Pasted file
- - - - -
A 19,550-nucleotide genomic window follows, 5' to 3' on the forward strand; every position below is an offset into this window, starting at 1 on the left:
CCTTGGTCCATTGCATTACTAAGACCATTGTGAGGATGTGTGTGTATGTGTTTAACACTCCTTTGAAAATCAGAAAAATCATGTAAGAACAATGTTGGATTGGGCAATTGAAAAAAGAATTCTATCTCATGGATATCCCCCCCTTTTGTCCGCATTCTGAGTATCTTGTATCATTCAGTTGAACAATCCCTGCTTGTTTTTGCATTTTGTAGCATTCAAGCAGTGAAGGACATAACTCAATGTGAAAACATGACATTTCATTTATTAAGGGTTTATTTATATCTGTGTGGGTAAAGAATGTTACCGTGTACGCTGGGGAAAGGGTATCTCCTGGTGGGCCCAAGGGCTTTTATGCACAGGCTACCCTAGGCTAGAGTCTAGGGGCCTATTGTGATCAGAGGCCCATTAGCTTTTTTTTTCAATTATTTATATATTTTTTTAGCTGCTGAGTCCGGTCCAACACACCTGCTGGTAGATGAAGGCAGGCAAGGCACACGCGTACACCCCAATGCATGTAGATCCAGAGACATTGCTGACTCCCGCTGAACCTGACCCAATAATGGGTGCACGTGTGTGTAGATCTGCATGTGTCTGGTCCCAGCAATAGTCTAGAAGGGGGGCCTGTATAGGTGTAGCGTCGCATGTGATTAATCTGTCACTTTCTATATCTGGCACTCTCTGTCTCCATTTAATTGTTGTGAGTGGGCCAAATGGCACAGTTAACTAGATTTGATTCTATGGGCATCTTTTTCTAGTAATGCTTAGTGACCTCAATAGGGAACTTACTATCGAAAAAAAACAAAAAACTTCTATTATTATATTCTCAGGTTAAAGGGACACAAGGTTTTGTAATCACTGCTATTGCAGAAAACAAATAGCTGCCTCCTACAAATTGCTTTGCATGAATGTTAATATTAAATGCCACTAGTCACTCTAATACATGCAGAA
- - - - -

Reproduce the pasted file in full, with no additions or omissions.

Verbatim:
A 19,550-nucleotide genomic window follows, 5' to 3' on the forward strand; every position below is an offset into this window, starting at 1 on the left:
CCTTGGTCCATTGCATTACTAAGACCATTGTGAGGATGTGTGTGTATGTGTTTAACACTCCTTTGAAAATCAGAAAAATCATGTAAGAACAATGTTGGATTGGGCAATTGAAAAAAGAATTCTATCTCATGGATATCCCCCCCTTTTGTCCGCATTCTGAGTATCTTGTATCATTCAGTTGAACAATCCCTGCTTGTTTTTGCATTTTGTAGCATTCAAGCAGTGAAGGACATAACTCAATGTGAAAACATGACATTTCATTTATTAAGGGTTTATTTATATCTGTGTGGGTAAAGAATGTTACCGTGTACGCTGGGGAAAGGGTATCTCCTGGTGGGCCCAAGGGCTTTTATGCACAGGCTACCCTAGGCTAGAGTCTAGGGGCCTATTGTGATCAGAGGCCCATTAGCTTTTTTTTTCAATTATTTATATATTTTTTTAGCTGCTGAGTCCGGTCCAACACACCTGCTGGTAGATGAAGGCAGGCAAGGCACACGCGTACACCCCAATGCATGTAGATCCAGAGACATTGCTGACTCCCGCTGAACCTGACCCAATAATGGGTGCACGTGTGTGTAGATCTGCATGTGTCTGGTCCCAGCAATAGTCTAGAAGGGGGGCCTGTATAGGTGTAGCGTCGCATGTGATTAATCTGTCACTTTCTATATCTGGCACTCTCTGTCTCCATTTAATTGTTGTGAGTGGGCCAAATGGCACAGTTAACTAGATTTGATTCTATGGGCATCTTTTTCTAGTAATGCTTAGTGACCTCAATAGGGAACTTACTATCGAAAAAAAACAAAAAACTTCTATTATTATATTCTCAGGTTAAAGGGACACAAGGTTTTGTAATCACTGCTATTGCAGAAAACAAATAGCTGCCTCCTACAAATTGCTTTGCATGAATGTTAATATTAAATGCCACTAGTCACTCTAATACATGCAGAA